I keep forgetting to take test! We were going to do it a week ago ... personally, I don't mind getting the test or even taking precautionary antibiotics, if I were positive, BUT
(and this is a big BUT)
our MW has NEVER had an infection in over 20 years and over 1600 babies. She does have IV antibiotics if a mom chose to have the test and was positive, but none of that is required.
Now, here is what we learned a couple weeks ago: the infection rate is high in hospitals, but there is controversy about *how* the babies are getting those infections. There isn't hard-evidence to prove that it's a GBS+ mom who's responsible. There is another illness that is also to blame for newborn infections (e.coli). They don't test mom for it, and they don't even know how the babies are getting it. (me, I would suspect the *hospital*) I think there is even some debate about the antibiotic having much effect on e.coli at all! When they started testing moms and doing the antibiotic protocol, there wasn't a significant decrease in the hospital infection rate, by the way!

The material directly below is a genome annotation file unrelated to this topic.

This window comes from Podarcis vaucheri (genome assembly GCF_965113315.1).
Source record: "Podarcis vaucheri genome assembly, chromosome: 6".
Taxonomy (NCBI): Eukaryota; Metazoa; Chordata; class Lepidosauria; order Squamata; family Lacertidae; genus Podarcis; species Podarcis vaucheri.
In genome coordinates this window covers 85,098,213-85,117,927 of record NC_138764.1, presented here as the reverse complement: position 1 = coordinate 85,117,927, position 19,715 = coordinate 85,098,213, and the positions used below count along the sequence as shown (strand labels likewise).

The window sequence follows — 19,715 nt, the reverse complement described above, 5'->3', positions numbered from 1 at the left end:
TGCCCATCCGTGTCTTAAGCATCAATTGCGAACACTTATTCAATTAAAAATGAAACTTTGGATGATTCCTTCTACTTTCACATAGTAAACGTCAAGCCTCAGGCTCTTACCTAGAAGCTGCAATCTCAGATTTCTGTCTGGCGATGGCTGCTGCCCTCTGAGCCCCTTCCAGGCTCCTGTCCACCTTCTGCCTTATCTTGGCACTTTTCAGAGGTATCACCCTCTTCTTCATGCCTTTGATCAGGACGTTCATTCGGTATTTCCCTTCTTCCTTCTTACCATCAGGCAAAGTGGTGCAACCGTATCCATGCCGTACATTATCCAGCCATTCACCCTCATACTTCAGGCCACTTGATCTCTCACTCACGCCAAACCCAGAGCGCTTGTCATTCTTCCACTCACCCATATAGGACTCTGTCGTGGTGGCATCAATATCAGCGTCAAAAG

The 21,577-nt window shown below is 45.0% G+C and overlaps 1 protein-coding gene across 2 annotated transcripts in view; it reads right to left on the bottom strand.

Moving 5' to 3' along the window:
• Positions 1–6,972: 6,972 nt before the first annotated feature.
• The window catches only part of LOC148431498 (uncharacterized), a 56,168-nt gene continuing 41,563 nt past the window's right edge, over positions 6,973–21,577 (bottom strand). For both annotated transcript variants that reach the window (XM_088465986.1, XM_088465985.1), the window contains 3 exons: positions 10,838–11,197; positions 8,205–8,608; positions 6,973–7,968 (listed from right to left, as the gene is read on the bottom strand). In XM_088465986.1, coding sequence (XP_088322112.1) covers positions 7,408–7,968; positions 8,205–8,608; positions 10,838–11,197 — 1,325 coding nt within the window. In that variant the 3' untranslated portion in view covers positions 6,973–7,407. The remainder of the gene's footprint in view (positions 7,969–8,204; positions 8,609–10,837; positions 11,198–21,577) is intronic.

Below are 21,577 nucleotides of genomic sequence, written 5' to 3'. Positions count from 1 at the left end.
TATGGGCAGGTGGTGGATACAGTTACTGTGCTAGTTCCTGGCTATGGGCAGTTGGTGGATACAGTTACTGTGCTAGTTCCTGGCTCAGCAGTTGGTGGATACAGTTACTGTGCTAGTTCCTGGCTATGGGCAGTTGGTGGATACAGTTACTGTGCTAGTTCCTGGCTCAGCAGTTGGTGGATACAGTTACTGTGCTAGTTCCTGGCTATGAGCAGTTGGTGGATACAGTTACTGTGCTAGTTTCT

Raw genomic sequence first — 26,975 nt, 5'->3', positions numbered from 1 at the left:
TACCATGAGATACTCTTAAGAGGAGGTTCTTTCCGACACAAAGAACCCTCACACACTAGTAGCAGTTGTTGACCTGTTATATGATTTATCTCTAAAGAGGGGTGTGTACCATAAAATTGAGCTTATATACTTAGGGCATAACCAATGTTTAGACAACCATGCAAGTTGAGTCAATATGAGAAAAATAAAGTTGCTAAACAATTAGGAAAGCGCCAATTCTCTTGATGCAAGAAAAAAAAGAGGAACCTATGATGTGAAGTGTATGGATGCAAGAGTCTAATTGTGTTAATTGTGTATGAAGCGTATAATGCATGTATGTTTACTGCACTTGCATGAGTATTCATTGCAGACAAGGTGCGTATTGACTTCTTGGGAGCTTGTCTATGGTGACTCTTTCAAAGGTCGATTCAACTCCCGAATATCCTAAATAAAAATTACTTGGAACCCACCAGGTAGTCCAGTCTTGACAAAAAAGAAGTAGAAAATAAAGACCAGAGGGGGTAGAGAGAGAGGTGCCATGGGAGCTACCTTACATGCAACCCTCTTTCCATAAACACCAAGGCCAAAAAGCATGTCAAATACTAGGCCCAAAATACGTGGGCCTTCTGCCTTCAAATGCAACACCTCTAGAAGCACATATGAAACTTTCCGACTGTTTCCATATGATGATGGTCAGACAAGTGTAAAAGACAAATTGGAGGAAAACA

And, they can't test for either of these diseases fast enough to treat them specifically, so if your baby is sick, they're just going to treat it with broad-spectrum antibiotics. And, yes, these two infections are very very serious and must be treated quickly. While babies don't have specific symptoms that will tell you if your baby specifically has GBS or e.coli, there are certainly warning signs to look for to tell you your baby is sick with something.
**Note: every person will test GBS+ sometimes. Some research implies that we all "have" it up to half the time. Nobody knows for sure why or when you'll test positive, and healthy adults don't have any symptoms. Babies can get sick because it isn't *their* germ - even though it's in mom. The biggest factor in hospital infections: you being exposed to germs that aren't normal for *you*. The window of opportunity that affects birth is 5 weeks, so you want to test about 37-38 weeks for the greatest accuracy before birth. If you're having a hb, you want the test close to the end so that you have proof of negative results, in case of a transfer. If you transfer without the test at all, you will be treated as if you are positive and subject to the hospital protocol for that. Yes, you can refuse antibiotics, but they're going to make you feel like an evil parent.
A full-term baby born without interventions and vaginal exams has a practically no chance of getting sick *from these infections* and even less of a chance, when they're born at home. There isn't a time-frame for rupture and birth - but once rupture occurs, do NOT have any vag exams and check mom for fever.